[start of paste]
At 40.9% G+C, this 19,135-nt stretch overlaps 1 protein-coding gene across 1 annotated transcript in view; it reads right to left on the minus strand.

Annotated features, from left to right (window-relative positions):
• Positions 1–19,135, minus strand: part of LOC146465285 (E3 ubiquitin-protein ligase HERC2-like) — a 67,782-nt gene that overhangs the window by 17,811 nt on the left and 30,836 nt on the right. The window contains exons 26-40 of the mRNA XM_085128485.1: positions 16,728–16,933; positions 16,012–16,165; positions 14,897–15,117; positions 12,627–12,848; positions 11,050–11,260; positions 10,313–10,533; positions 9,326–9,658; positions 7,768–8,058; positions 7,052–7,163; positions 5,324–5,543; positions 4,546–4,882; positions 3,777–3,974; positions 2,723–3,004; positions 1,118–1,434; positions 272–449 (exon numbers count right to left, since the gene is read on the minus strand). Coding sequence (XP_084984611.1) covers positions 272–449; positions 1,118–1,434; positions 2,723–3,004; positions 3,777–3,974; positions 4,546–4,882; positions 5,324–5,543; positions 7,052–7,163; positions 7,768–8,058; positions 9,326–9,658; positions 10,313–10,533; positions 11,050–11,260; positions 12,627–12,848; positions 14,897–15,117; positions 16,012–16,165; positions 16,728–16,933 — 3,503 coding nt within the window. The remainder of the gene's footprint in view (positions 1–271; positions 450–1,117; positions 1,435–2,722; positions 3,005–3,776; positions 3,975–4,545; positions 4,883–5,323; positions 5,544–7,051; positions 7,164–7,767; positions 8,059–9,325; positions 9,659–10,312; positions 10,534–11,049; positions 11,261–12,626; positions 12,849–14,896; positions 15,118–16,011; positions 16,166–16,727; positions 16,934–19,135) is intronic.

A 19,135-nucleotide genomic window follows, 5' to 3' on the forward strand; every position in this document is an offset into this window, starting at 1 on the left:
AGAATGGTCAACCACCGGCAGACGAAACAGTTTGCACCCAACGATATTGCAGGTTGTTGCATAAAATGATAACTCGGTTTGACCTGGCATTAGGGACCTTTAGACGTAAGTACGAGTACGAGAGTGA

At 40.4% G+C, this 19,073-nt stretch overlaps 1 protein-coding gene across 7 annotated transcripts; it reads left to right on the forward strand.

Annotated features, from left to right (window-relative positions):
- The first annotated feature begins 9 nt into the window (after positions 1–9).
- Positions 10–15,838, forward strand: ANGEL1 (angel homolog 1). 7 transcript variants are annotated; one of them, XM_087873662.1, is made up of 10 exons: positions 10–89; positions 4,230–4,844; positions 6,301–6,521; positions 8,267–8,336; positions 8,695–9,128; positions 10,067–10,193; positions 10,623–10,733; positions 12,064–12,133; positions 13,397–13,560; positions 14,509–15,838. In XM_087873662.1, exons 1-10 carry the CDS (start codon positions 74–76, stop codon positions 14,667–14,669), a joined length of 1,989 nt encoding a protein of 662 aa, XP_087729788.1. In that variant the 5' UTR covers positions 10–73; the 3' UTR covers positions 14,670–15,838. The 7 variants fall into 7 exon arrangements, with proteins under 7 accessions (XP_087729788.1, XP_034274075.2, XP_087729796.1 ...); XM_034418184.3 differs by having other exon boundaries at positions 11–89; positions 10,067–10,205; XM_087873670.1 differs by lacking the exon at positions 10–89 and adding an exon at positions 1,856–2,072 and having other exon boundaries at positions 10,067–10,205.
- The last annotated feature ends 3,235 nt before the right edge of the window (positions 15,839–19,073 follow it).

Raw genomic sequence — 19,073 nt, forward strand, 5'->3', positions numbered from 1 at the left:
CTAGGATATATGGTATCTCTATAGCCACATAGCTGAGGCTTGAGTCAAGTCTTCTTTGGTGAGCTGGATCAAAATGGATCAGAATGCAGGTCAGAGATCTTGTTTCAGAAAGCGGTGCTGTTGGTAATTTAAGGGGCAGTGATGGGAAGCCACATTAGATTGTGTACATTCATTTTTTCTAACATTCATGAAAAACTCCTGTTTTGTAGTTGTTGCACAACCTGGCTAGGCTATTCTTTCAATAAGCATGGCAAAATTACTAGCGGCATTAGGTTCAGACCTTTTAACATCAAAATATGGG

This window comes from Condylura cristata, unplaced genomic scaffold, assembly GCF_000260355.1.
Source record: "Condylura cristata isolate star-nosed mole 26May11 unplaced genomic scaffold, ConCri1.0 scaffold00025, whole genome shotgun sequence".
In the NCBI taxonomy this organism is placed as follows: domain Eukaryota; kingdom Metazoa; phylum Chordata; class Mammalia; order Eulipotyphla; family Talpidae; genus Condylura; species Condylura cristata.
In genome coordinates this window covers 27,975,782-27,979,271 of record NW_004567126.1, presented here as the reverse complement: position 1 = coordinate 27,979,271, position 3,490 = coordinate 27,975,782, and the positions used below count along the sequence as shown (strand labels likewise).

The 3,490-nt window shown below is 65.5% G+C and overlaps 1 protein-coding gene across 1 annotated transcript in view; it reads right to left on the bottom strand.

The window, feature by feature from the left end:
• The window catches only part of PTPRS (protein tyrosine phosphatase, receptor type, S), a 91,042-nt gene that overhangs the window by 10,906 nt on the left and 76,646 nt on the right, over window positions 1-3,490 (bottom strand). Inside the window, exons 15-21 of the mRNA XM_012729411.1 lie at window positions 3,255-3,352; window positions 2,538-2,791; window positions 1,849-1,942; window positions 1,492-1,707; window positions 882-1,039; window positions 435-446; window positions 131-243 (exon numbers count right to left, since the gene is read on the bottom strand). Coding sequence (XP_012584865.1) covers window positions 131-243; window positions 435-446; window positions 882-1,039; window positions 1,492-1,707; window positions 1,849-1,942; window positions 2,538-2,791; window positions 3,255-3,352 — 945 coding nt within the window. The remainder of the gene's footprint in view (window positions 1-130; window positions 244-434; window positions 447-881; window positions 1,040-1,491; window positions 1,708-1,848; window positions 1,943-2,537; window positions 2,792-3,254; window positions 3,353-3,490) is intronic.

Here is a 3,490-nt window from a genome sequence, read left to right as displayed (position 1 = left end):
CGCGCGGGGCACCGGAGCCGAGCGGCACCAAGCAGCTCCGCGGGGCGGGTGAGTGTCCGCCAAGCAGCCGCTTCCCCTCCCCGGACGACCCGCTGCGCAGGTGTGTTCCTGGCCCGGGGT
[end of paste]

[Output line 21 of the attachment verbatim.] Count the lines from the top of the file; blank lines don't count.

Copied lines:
CGCGCGGGGCACCGGAGCCGAGCGGCACCAAGCAGCTCCGCGGGGCGGGTGAGTGTCCGCCAAGCAGCCGCTTCCCCTCCCCGGACGACCCGCTGCGCAGGTGTGTTCCTGGCCCGGGGT